Anthony May said the council was committed to improving services
Nottinghamshire's child social care department has "significant weaknesses" in its handling of child protection cases, an Ofsted report has found.
The council was under-performing in identifying children at risk and failed to act quickly enough, inspectors said.
It was also revealed that most social workers were not receiving the necessary support with large workloads.
Funding has been approved to ensure measures are in place to improve child protection in the county, it added.
Ofsted - the body which regulates the care of children and young people - carried out the unannounced inspection last month.
The report found responses to child protection referrals did not not meet statutory guidance and did not ensure that children were adequately safeguarded.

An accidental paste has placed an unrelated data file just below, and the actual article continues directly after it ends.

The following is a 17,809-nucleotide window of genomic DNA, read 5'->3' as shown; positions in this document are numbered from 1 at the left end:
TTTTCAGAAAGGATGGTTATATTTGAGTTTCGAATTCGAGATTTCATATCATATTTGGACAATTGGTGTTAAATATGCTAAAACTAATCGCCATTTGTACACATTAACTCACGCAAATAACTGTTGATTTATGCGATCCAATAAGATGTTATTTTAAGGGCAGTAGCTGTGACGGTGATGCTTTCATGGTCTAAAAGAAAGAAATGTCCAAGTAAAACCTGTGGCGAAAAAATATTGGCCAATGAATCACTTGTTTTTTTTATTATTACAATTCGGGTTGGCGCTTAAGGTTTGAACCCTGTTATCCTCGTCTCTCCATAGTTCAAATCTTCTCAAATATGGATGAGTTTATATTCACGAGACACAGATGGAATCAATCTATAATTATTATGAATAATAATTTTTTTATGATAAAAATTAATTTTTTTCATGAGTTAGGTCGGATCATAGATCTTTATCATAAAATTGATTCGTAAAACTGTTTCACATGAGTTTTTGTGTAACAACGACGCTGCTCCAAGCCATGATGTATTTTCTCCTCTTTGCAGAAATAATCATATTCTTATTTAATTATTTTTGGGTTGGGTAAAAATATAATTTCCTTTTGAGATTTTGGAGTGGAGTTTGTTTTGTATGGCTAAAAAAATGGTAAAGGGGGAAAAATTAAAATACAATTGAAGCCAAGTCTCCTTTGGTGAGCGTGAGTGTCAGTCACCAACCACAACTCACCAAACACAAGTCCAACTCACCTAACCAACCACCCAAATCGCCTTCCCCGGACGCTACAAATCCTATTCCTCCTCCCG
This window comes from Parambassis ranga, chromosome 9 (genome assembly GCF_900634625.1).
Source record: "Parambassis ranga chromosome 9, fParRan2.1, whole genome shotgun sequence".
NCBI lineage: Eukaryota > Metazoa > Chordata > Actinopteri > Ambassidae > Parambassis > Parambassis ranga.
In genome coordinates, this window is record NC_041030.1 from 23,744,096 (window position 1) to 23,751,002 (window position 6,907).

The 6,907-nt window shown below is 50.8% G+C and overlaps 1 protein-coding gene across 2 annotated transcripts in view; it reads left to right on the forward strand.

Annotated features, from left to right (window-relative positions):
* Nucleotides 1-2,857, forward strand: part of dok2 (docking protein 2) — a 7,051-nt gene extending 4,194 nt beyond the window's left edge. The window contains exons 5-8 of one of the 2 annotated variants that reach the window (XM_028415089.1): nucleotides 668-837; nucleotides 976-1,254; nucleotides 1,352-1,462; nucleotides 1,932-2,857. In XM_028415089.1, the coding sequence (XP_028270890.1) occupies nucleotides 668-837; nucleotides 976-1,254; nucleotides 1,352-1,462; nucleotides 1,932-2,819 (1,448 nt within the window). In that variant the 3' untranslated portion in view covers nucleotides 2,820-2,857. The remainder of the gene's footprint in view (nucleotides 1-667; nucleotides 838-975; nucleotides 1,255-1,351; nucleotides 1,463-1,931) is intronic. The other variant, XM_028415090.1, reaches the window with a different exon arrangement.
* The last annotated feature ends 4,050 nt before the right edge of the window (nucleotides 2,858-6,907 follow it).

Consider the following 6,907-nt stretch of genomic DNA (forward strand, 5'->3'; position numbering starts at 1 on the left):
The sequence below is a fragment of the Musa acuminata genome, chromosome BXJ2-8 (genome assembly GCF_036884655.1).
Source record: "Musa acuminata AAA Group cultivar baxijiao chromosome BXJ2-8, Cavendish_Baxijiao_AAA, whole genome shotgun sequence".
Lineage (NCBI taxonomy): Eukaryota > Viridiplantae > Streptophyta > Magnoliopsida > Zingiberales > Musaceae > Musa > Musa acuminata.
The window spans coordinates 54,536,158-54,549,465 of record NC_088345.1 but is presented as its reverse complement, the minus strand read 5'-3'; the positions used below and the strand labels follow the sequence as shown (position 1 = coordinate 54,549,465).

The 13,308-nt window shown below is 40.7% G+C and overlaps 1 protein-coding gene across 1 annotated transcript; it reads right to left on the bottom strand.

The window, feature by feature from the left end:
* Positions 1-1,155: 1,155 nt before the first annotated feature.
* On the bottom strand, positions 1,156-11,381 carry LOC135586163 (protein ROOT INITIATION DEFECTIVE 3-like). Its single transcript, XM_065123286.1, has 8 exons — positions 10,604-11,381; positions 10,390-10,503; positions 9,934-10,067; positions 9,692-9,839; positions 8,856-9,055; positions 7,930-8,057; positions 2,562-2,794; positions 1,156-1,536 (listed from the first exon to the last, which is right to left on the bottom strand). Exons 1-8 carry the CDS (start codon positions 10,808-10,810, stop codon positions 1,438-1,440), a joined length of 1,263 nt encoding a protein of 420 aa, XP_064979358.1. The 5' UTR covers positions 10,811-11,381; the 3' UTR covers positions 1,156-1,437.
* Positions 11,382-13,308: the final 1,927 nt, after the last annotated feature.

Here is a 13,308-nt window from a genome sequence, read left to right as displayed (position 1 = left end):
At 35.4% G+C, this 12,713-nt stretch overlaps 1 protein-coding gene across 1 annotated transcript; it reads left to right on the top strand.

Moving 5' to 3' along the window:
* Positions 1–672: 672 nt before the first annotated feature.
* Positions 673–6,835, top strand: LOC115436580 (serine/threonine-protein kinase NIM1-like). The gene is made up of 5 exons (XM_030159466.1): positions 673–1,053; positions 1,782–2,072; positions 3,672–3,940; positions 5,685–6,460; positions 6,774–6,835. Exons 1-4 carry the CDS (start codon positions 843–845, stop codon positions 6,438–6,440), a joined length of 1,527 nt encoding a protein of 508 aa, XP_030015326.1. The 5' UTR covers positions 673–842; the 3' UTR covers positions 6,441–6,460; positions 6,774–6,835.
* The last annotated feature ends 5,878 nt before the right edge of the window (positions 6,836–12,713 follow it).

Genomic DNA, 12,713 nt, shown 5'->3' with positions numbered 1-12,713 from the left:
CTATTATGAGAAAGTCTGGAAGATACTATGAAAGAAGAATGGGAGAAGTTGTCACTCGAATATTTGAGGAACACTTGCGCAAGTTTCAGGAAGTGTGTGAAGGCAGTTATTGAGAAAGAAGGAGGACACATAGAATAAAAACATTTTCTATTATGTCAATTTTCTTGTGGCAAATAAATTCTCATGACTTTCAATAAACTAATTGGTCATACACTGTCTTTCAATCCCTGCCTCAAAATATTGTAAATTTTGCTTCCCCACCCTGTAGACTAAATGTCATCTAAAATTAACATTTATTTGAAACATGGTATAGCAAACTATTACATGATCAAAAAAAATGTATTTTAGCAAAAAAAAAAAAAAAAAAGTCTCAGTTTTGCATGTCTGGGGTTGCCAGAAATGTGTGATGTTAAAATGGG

It also said: "Referrals are sometimes closed prematurely without children being seen."
The report noted: "Most social workers, including recently qualified social workers, are carrying high caseloads that include a number of pieces of complex work that they are unable to complete within national guidance and to timescale."
However, the report recognised social workers and managers were striving to improve the service.
The Ofsted report went on to confirm funding had been approved to ensure measures were in place, including the recruitment of more staff, to improve child protection in the county.
Anthony May of Nottinghamshire County Council's Children and Young People's Services said: "Child protection and safeguarding the children and young people of Nottinghamshire is absolutely the top priority for this council.
"And notwithstanding the significant increase in workload in these highly pressurised services we are committed to improving them."